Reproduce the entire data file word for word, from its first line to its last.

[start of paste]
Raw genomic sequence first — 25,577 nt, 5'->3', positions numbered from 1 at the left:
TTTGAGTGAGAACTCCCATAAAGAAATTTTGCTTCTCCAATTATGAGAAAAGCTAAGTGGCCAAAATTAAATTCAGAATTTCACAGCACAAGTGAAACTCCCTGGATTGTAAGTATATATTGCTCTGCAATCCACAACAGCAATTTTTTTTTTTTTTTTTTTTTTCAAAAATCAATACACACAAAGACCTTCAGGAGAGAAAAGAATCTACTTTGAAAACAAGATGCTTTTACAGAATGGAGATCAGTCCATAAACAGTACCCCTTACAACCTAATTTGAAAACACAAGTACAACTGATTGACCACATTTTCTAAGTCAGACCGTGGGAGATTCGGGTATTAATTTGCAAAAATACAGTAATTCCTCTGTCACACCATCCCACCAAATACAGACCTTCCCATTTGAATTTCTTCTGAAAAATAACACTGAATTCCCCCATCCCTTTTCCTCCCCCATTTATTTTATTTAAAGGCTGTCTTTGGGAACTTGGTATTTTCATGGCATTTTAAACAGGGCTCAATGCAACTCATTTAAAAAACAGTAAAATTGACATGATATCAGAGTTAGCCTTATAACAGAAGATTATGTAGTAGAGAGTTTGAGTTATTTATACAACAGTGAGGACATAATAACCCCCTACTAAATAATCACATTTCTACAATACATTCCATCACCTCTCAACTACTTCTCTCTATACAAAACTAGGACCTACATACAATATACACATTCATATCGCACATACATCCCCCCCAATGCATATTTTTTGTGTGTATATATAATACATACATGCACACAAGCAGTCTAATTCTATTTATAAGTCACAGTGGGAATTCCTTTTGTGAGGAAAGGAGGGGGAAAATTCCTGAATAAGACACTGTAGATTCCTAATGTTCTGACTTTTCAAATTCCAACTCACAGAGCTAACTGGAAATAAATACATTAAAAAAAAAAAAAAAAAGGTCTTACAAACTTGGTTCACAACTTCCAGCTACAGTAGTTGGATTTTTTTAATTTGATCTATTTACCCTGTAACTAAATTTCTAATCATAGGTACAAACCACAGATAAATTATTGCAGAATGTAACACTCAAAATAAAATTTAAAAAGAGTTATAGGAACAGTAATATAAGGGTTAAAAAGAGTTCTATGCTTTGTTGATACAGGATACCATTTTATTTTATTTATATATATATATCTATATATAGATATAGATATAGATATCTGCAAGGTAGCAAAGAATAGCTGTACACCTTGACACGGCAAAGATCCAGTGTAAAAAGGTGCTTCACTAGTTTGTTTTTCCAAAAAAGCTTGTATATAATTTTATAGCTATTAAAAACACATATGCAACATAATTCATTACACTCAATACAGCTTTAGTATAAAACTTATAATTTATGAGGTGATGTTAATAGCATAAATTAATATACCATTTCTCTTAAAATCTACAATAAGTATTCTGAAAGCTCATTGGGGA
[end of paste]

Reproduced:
Raw genomic sequence first — 25,577 nt, 5'->3', positions numbered from 1 at the left:
TTTGAGTGAGAACTCCCATAAAGAAATTTTGCTTCTCCAATTATGAGAAAAGCTAAGTGGCCAAAATTAAATTCAGAATTTCACAGCACAAGTGAAACTCCCTGGATTGTAAGTATATATTGCTCTGCAATCCACAACAGCAATTTTTTTTTTTTTTTTTTTTTTCAAAAATCAATACACACAAAGACCTTCAGGAGAGAAAAGAATCTACTTTGAAAACAAGATGCTTTTACAGAATGGAGATCAGTCCATAAACAGTACCCCTTACAACCTAATTTGAAAACACAAGTACAACTGATTGACCACATTTTCTAAGTCAGACCGTGGGAGATTCGGGTATTAATTTGCAAAAATACAGTAATTCCTCTGTCACACCATCCCACCAAATACAGACCTTCCCATTTGAATTTCTTCTGAAAAATAACACTGAATTCCCCCATCCCTTTTCCTCCCCCATTTATTTTATTTAAAGGCTGTCTTTGGGAACTTGGTATTTTCATGGCATTTTAAACAGGGCTCAATGCAACTCATTTAAAAAACAGTAAAATTGACATGATATCAGAGTTAGCCTTATAACAGAAGATTATGTAGTAGAGAGTTTGAGTTATTTATACAACAGTGAGGACATAATAACCCCCTACTAAATAATCACATTTCTACAATACATTCCATCACCTCTCAACTACTTCTCTCTATACAAAACTAGGACCTACATACAATATACACATTCATATCGCACATACATCCCCCCCAATGCATATTTTTTGTGTGTATATATAATACATACATGCACACAAGCAGTCTAATTCTATTTATAAGTCACAGTGGGAATTCCTTTTGTGAGGAAAGGAGGGGGAAAATTCCTGAATAAGACACTGTAGATTCCTAATGTTCTGACTTTTCAAATTCCAACTCACAGAGCTAACTGGAAATAAATACATTAAAAAAAAAAAAAAAAAGGTCTTACAAACTTGGTTCACAACTTCCAGCTACAGTAGTTGGATTTTTTTAATTTGATCTATTTACCCTGTAACTAAATTTCTAATCATAGGTACAAACCACAGATAAATTATTGCAGAATGTAACACTCAAAATAAAATTTAAAAAGAGTTATAGGAACAGTAATATAAGGGTTAAAAAGAGTTCTATGCTTTGTTGATACAGGATACCATTTTATTTTATTTATATATATATATCTATATATAGATATAGATATAGATATCTGCAAGGTAGCAAAGAATAGCTGTACACCTTGACACGGCAAAGATCCAGTGTAAAAAGGTGCTTCACTAGTTTGTTTTTCCAAAAAAGCTTGTATATAATTTTATAGCTATTAAAAACACATATGCAACATAATTCATTACACTCAATACAGCTTTAGTATAAAACTTATAATTTATGAGGTGATGTTAATAGCATAAATTAATATACCATTTCTCTTAAAATCTACAATAAGTATTCTGAAAGCTCATTGGGGA